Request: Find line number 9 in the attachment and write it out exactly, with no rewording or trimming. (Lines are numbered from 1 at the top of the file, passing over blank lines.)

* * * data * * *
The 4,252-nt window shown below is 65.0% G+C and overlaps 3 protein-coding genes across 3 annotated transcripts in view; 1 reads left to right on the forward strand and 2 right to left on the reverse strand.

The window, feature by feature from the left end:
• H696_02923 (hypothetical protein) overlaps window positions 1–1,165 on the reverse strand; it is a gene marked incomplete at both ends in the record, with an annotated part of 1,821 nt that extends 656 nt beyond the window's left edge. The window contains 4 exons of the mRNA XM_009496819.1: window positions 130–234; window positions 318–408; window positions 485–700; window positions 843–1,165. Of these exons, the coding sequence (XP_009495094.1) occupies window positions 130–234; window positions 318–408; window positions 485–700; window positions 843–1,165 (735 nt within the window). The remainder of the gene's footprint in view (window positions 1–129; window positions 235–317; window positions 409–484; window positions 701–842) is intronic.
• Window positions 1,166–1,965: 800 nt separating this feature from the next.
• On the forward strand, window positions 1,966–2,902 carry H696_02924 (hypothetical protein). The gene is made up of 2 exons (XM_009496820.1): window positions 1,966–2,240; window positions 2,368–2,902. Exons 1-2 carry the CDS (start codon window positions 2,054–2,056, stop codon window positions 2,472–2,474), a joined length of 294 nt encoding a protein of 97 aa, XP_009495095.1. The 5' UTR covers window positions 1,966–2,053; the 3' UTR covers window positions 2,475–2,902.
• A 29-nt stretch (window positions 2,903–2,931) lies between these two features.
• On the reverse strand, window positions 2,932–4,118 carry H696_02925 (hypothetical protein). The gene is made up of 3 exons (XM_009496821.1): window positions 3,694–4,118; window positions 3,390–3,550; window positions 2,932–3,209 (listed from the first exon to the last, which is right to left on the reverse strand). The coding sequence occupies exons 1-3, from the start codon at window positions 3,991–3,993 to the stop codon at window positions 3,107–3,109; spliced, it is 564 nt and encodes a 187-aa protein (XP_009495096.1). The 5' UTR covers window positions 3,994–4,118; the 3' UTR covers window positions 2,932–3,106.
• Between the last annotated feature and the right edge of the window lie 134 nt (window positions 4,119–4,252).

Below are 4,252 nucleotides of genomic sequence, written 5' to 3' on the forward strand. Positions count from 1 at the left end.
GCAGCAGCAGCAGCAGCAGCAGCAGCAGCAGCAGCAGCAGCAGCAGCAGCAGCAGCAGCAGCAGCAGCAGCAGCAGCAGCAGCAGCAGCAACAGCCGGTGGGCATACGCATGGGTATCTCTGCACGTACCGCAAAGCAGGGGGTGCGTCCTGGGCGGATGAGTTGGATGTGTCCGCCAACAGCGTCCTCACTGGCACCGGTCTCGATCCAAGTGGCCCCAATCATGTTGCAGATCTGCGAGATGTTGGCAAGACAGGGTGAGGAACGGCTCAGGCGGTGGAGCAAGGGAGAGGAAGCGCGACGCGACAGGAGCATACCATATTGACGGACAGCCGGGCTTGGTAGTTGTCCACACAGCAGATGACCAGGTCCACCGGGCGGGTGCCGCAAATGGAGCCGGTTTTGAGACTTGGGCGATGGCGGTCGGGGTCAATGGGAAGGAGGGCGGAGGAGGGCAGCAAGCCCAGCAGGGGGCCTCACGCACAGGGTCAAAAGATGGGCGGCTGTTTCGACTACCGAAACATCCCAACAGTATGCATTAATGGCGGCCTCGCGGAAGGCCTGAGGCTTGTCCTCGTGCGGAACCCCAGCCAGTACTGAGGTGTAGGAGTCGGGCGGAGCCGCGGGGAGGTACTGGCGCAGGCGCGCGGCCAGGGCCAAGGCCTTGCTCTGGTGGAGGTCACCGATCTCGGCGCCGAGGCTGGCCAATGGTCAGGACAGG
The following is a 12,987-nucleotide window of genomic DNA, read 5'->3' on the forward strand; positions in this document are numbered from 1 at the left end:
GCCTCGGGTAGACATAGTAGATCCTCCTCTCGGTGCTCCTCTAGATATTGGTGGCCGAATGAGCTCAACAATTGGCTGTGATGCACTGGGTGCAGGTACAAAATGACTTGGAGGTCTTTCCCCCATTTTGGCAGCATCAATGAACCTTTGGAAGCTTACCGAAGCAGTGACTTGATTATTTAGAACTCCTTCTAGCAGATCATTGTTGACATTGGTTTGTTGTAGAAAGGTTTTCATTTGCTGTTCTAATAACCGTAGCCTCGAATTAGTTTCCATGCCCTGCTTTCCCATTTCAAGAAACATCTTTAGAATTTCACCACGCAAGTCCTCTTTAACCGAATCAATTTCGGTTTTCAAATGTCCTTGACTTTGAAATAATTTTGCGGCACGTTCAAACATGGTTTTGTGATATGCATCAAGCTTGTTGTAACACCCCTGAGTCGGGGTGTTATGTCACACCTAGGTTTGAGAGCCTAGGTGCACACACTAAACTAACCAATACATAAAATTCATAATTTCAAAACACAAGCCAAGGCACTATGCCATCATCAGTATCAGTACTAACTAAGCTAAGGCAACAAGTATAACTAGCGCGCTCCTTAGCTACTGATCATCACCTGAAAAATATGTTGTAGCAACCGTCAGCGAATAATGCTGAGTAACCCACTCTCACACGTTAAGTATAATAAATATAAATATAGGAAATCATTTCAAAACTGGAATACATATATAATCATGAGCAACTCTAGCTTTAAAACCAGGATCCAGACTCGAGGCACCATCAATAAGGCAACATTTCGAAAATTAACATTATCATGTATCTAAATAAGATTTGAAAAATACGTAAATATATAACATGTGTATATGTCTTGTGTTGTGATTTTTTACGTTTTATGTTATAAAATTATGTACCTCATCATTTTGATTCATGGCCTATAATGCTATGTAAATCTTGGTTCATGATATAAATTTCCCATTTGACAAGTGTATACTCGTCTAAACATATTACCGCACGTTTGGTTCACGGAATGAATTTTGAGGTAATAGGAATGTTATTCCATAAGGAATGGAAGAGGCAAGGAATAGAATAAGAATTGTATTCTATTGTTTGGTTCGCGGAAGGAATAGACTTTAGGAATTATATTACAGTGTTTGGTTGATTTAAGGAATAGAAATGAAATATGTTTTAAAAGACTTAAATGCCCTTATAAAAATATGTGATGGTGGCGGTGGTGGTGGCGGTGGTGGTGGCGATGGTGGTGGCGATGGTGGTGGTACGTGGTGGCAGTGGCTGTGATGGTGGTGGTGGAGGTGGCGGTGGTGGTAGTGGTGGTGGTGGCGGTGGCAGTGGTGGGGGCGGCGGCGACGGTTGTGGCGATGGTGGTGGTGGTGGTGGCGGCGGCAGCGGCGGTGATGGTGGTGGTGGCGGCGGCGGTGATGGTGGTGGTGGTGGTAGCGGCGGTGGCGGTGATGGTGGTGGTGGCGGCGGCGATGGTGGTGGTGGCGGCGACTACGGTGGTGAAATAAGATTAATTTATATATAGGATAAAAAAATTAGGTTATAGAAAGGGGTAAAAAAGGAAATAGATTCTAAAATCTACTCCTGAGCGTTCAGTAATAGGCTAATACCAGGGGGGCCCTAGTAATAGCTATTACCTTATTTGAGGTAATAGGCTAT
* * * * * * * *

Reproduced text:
Below are 4,252 nucleotides of genomic sequence, written 5' to 3' on the forward strand. Positions count from 1 at the left end.